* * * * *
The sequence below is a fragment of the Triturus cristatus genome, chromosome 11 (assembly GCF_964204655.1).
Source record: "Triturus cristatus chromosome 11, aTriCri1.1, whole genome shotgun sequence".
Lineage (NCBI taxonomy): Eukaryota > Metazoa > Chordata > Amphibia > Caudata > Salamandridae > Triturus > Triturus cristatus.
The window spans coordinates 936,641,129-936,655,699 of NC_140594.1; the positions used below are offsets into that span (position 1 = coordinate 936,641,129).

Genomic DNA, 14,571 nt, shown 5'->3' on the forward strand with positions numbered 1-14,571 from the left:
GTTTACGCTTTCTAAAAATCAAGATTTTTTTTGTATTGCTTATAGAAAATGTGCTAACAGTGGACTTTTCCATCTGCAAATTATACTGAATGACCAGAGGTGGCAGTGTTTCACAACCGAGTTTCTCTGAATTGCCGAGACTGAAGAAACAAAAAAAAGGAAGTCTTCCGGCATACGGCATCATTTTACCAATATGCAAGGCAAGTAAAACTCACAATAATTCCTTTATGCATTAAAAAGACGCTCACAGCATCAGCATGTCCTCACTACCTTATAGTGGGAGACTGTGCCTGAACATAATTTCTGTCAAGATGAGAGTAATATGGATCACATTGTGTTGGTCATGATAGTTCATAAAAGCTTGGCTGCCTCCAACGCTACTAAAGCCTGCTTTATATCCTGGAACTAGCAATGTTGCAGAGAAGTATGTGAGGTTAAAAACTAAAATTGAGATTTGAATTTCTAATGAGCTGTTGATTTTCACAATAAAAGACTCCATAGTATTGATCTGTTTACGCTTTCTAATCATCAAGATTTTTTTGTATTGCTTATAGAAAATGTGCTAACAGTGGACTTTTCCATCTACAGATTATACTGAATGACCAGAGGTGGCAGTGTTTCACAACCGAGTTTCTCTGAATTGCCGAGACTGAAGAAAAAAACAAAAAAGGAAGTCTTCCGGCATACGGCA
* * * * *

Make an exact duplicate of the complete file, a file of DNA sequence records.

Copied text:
The sequence below is a fragment of the Triturus cristatus genome, chromosome 11 (assembly GCF_964204655.1).
Source record: "Triturus cristatus chromosome 11, aTriCri1.1, whole genome shotgun sequence".
Lineage (NCBI taxonomy): Eukaryota > Metazoa > Chordata > Amphibia > Caudata > Salamandridae > Triturus > Triturus cristatus.
The window spans coordinates 936,641,129-936,655,699 of NC_140594.1; the positions used below are offsets into that span (position 1 = coordinate 936,641,129).

Genomic DNA, 14,571 nt, shown 5'->3' on the forward strand with positions numbered 1-14,571 from the left:
GTTTACGCTTTCTAAAAATCAAGATTTTTTTTGTATTGCTTATAGAAAATGTGCTAACAGTGGACTTTTCCATCTGCAAATTATACTGAATGACCAGAGGTGGCAGTGTTTCACAACCGAGTTTCTCTGAATTGCCGAGACTGAAGAAACAAAAAAAAGGAAGTCTTCCGGCATACGGCATCATTTTACCAATATGCAAGGCAAGTAAAACTCACAATAATTCCTTTATGCATTAAAAAGACGCTCACAGCATCAGCATGTCCTCACTACCTTATAGTGGGAGACTGTGCCTGAACATAATTTCTGTCAAGATGAGAGTAATATGGATCACATTGTGTTGGTCATGATAGTTCATAAAAGCTTGGCTGCCTCCAACGCTACTAAAGCCTGCTTTATATCCTGGAACTAGCAATGTTGCAGAGAAGTATGTGAGGTTAAAAACTAAAATTGAGATTTGAATTTCTAATGAGCTGTTGATTTTCACAATAAAAGACTCCATAGTATTGATCTGTTTACGCTTTCTAATCATCAAGATTTTTTTGTATTGCTTATAGAAAATGTGCTAACAGTGGACTTTTCCATCTACAGATTATACTGAATGACCAGAGGTGGCAGTGTTTCACAACCGAGTTTCTCTGAATTGCCGAGACTGAAGAAAAAAACAAAAAAGGAAGTCTTCCGGCATACGGCA